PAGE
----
The Syrian Situation: An Analysis (Part One)
It’s been all over the news, in bar conversation, on your Facebook feed, and perhaps in class too; but what exactly is going on in Syria? Who is striking who? Who is in alliance with who? What’s the war all about? Who is winning? Is anyone winning? What is the Don going to do about it? What’s going to happen next? The seven-year-long conflict began as a result of the 2011 Arab Spring, a social and political upheaval in the Arab world that began with the 2010 Tunisian Revolution and worked its way across North Africa and into many Middle Eastern states. The regime of President Bashar al-Assad from the Syrian Arab Republic was facing much criticism at the time and it escalated when public protests calling for democratic reforms and the release of political prisoners were dealt with violently. It has been widely reported that the initial instance of violence was when Republican forces detained four teenage boys for acts of anti-regime graffitiing, which ultimately led to deaths while in custody. From then on, the situation has escalated into a crisis that has international, and even intercontinental ramifications.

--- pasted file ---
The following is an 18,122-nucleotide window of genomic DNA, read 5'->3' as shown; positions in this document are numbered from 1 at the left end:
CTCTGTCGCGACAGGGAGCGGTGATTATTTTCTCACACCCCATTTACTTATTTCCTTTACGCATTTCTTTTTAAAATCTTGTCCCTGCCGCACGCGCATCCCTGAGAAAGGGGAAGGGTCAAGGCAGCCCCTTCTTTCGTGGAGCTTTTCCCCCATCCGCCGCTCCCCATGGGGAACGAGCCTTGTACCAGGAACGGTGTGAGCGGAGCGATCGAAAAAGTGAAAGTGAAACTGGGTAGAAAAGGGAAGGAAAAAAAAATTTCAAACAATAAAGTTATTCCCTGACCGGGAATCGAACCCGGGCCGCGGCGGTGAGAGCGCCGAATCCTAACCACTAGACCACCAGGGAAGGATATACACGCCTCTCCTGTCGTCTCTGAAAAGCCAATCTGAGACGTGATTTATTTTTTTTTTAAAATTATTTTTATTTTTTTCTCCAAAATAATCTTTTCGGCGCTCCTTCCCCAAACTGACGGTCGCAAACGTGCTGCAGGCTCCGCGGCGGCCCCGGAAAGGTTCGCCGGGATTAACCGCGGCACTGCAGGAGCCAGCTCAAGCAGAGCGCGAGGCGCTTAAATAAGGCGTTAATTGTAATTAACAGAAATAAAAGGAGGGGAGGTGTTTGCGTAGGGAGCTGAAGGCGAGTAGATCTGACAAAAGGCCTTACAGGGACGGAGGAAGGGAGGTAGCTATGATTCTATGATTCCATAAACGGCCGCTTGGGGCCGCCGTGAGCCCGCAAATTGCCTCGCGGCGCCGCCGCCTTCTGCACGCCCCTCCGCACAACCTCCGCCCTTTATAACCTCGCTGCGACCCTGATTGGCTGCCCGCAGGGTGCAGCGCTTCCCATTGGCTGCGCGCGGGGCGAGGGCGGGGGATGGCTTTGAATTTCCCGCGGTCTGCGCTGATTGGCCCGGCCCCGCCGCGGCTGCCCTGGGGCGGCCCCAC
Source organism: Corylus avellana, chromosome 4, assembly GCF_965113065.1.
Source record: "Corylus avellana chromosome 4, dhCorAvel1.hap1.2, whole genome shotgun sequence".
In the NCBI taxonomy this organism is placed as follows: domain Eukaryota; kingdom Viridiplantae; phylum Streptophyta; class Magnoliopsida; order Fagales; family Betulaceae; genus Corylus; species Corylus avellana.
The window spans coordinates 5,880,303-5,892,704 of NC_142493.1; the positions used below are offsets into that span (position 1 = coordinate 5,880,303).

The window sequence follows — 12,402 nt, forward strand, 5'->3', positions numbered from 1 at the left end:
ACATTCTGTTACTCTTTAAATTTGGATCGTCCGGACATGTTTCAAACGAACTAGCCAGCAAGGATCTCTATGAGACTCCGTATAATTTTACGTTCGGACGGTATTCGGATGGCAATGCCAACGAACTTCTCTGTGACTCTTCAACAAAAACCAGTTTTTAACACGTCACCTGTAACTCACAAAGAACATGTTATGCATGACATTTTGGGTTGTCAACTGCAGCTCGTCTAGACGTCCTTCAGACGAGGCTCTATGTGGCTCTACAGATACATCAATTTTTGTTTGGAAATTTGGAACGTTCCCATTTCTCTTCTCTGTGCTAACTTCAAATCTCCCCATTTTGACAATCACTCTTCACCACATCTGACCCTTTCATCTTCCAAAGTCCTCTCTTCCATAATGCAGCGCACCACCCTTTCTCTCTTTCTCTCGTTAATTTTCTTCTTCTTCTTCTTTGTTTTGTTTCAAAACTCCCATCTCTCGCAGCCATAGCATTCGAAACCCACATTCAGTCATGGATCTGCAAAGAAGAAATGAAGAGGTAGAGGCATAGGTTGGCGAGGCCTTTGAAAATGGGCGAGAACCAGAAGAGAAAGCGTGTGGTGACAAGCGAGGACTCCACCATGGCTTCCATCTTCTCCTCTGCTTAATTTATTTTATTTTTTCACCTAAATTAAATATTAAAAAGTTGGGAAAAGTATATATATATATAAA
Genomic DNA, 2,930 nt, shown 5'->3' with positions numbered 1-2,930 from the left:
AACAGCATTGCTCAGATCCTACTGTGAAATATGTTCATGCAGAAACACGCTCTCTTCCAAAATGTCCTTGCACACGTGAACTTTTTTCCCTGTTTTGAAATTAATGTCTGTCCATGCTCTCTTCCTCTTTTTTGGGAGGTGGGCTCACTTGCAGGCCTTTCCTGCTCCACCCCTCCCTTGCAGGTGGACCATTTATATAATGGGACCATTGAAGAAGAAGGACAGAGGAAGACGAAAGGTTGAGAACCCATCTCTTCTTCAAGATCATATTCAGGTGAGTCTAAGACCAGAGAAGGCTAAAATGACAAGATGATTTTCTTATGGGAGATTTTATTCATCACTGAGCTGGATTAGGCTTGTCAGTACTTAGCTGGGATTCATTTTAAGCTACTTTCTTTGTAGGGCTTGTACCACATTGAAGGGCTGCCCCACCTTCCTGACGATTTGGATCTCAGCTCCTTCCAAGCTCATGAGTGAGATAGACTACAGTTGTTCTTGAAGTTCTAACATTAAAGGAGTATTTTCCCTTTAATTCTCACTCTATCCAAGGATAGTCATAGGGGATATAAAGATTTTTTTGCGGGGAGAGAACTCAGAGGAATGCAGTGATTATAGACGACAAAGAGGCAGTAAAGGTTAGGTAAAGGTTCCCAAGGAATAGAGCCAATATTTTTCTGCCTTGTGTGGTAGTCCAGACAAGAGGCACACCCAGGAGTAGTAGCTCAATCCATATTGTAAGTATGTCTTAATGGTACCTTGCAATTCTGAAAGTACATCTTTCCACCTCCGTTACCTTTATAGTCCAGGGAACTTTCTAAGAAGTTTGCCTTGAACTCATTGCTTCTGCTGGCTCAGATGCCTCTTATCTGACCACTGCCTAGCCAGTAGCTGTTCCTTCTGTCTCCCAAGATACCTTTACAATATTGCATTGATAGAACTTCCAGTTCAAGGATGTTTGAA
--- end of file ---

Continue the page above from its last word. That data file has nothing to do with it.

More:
International powers did not become more heavily involved until later on in the civil war but were dragged in with the massive surge in power of the self-styled ISIL. This terrorist group began in 1999 under the name Jama’at al-Tawhad wal-Jihad and in alliance with al-Qaeda, fought in the Iraqi insurgency of the early 2000’s. In 2014 they declared themselves a caliphate and began to refer to themselves as the Islamic State (IS). As a caliphate, they declared themselves to have total religious, political, and military power over the entire Muslim world. As a brutally violent and destructive group, they rapidly gained power and geographic influence during 2014, with an unforeseen and powerful military campaign across the area. This included a fiercely waged battle against the coalition of forces of the Islamic Front and the Free Syrian Army in Aleppo, effectively destroying the populous city. This year also marked a massive increase in Syrian refugees fleeing the country, bringing the crisis to an international stage. A large part of the reason as to why the West was brought into the war was the rapid expanse of the ISIL controlled territories as well as the influx of Syrian refugees across the Mediterranean; this coupled with their brutal style of indiscriminate public executions, acts of barbarity the required international condemnation.